These arguments gave political cover to supporters and critics of cluster munitions in the U.S. Congress, who hailed the Pentagon’s new policy as a viable alternative to the Oslo convention. Current U.S. Department of Defense policy is to refrain from using cluster munitions after 2018 unless they meet the 1 percent failure rate, effectively putting the cluster munitions controversy to rest within U.S. corridors of power. Yet factors of cost and production make deployment of new cluster weapons unrealistic. In addition, the United States has an estimated stockpile of 700 million to 1 billion cluster munitions, with dud rates at or above 5 percent, which it intends to use in pre-2018 conflicts.8 As a result, the weapons of terror remain central to the U.S. “war on terrorism.”
The discourse of “warspeak” has also been used to sanitize the destructive power of cluster munitions.9 For the U.S. public and media, the terminology “collateral damage” effectively masks the death and destruction of cluster munitions to civilian life. Within U.S. military and corporate circles, the approved “techno-speak” for cluster munitions starts with “soft-targets”—a euphemism for human bodies—and ends with “explosive remnants of war” or unexploded ordnance, meaning hazardous munitions remaining on or in the ground that, with the slightest disturbance, kill or maim civilians. Cluster munitions are delivered by “strike packages,” “platforms,” and “weapons systems” (aircraft). Aircraft do not launch munitions but fly “sorties,” provide “air support,” “visit a site,” and do “kinetic targeting.” They drop “force packages,” “ordnance,” and “antipersonnel devices,” often in a “routine limited-duration protective reaction” (air raid), causing an “airburst” (warhead or cluster munitions set to explode above the ground to maximize effect). “Incontinent ordnance delivery” means that a bomb missed its target and may have caused “collateral damage” or “regrettable byproducts” (civilian casualties). “Assets” (targets) are not destroyed but “visited,” “acquired,” “taken out,” “serviced,” or “suppressed.” Cluster munitions do not kill, they “eliminate,” “neutralize,” “degrade,” “hurt,” “smoke,” “blow away,” “suppress,” “impact,” “cleanse,” “attrit,” or “terminate with extreme prejudice.”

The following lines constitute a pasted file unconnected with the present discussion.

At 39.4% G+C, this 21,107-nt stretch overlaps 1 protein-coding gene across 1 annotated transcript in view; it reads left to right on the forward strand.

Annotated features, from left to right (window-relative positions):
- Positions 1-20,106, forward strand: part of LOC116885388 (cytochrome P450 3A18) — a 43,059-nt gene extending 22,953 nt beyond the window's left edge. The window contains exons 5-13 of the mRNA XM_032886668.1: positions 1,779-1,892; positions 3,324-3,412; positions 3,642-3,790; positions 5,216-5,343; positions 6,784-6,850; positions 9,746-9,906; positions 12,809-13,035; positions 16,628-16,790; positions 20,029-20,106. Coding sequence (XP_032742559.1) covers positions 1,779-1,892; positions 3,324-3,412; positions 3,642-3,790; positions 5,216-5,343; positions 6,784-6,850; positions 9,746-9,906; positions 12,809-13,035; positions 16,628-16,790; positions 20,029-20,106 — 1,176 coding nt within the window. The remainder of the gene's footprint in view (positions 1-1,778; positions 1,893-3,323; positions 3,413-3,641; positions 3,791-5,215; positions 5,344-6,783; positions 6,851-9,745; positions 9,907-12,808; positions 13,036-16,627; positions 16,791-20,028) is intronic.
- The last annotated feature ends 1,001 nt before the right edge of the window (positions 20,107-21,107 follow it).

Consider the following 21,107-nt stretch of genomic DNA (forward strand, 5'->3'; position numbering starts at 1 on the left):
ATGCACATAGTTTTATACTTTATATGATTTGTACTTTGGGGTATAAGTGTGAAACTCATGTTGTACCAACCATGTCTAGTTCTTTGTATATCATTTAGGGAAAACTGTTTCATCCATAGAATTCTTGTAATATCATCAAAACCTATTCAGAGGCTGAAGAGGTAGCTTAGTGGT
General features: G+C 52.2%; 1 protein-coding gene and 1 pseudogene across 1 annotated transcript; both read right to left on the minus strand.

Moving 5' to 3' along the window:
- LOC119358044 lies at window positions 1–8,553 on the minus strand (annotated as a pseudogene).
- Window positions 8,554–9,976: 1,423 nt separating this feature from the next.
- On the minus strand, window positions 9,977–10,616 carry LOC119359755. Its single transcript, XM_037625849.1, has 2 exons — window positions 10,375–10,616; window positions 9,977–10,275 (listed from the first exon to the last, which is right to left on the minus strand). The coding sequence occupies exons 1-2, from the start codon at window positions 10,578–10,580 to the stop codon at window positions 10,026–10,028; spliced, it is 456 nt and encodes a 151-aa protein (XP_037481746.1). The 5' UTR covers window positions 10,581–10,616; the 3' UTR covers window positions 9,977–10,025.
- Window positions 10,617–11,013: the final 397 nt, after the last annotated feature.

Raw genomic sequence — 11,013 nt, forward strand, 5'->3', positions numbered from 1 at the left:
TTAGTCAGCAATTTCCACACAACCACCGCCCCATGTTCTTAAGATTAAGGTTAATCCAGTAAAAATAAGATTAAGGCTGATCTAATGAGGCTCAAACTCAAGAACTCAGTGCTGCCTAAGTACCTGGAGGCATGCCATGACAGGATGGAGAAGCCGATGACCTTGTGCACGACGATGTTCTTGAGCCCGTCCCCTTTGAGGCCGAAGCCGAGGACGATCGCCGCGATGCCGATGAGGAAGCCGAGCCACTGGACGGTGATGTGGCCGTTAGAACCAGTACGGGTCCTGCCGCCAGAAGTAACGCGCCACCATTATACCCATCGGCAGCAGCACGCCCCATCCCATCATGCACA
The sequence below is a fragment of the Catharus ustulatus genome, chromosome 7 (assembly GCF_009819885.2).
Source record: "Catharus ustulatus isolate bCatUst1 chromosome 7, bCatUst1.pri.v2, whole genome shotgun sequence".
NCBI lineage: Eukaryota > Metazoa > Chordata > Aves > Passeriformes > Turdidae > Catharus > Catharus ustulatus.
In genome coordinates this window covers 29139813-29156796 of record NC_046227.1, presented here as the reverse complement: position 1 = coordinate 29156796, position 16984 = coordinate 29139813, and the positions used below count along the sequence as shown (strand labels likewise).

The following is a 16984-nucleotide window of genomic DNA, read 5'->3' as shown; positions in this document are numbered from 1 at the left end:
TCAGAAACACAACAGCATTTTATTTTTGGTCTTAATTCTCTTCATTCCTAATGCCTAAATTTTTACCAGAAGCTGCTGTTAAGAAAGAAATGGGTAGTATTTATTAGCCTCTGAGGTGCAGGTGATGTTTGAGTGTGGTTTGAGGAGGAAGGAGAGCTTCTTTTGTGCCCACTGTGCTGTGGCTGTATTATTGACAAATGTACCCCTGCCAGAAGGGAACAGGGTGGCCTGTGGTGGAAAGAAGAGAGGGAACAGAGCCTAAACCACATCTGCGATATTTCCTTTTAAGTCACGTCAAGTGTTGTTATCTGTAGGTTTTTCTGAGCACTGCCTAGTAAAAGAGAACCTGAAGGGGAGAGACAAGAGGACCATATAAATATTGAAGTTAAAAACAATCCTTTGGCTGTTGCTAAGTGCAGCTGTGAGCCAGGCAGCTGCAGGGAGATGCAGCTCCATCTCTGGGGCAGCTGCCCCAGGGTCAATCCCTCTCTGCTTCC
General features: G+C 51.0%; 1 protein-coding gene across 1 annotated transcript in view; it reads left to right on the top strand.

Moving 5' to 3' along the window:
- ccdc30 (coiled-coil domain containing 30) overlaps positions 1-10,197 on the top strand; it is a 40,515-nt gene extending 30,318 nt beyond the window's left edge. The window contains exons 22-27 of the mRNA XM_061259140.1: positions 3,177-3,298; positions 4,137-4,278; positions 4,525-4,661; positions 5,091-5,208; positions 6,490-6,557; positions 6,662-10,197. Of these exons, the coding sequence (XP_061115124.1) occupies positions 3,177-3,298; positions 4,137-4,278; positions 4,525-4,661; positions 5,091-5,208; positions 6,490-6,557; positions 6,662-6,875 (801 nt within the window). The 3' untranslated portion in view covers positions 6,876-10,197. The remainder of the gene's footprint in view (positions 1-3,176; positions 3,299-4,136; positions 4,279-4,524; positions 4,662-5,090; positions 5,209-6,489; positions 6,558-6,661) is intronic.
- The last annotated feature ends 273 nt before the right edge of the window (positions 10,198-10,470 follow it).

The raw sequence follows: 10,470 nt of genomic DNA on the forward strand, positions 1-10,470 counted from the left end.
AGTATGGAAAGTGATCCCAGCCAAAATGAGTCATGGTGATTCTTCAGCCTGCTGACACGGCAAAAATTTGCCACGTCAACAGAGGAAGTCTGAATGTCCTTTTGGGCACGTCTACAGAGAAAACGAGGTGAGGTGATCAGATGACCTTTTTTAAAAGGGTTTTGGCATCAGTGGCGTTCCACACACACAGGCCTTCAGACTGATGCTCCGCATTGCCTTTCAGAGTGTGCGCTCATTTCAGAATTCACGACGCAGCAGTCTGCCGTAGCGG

According to warspeak advocates, cluster munitions are essential in “precision bombing” to win “clean,” “high-tech,” or “robo” wars. Yes, air war enthusiasts admit, “accidents” do happen, missiles “go astray,” but then “war is hell,” “a dirty business.” Cluster munitions are “nasty” but necessary weapons. In its refusal to adopt the Oslo convention, the Russian foreign ministry proclaimed cluster munitions as legal and necessary to Russian defense. Besides, the Ministry statement said: “Any munitions are dangerous and inhumane.”10 Likewise, U.S. officials assert that cluster munitions are only used on military targets and in accordance with the law and international agreements, “in order to minimize their impact on civilian populations.”11